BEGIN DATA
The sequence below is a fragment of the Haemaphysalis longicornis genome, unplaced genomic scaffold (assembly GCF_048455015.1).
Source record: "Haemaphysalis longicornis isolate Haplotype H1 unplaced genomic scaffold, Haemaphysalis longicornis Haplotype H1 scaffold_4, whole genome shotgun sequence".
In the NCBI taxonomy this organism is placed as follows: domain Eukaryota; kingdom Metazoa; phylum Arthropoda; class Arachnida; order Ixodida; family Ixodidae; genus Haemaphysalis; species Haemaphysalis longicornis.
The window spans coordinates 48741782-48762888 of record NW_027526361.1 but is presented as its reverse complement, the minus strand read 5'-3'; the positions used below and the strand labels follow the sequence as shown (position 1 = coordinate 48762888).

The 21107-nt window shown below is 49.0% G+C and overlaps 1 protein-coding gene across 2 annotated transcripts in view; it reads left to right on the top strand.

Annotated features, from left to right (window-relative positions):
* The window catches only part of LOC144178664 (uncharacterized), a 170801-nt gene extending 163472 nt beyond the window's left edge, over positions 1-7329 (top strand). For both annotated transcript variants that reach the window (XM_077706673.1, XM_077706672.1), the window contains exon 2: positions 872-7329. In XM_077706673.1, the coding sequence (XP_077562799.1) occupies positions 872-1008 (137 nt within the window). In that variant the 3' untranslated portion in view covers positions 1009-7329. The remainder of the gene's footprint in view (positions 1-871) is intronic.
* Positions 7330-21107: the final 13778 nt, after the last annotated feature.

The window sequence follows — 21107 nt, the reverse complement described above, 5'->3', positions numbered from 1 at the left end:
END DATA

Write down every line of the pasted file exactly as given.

The sequence below is a fragment of the Haemaphysalis longicornis genome, unplaced genomic scaffold (assembly GCF_048455015.1).
Source record: "Haemaphysalis longicornis isolate Haplotype H1 unplaced genomic scaffold, Haemaphysalis longicornis Haplotype H1 scaffold_4, whole genome shotgun sequence".
In the NCBI taxonomy this organism is placed as follows: domain Eukaryota; kingdom Metazoa; phylum Arthropoda; class Arachnida; order Ixodida; family Ixodidae; genus Haemaphysalis; species Haemaphysalis longicornis.
The window spans coordinates 48741782-48762888 of record NW_027526361.1 but is presented as its reverse complement, the minus strand read 5'-3'; the positions used below and the strand labels follow the sequence as shown (position 1 = coordinate 48762888).

The 21107-nt window shown below is 49.0% G+C and overlaps 1 protein-coding gene across 2 annotated transcripts in view; it reads left to right on the top strand.

Annotated features, from left to right (window-relative positions):
* The window catches only part of LOC144178664 (uncharacterized), a 170801-nt gene extending 163472 nt beyond the window's left edge, over positions 1-7329 (top strand). For both annotated transcript variants that reach the window (XM_077706673.1, XM_077706672.1), the window contains exon 2: positions 872-7329. In XM_077706673.1, the coding sequence (XP_077562799.1) occupies positions 872-1008 (137 nt within the window). In that variant the 3' untranslated portion in view covers positions 1009-7329. The remainder of the gene's footprint in view (positions 1-871) is intronic.
* Positions 7330-21107: the final 13778 nt, after the last annotated feature.

The window sequence follows — 21107 nt, the reverse complement described above, 5'->3', positions numbered from 1 at the left end: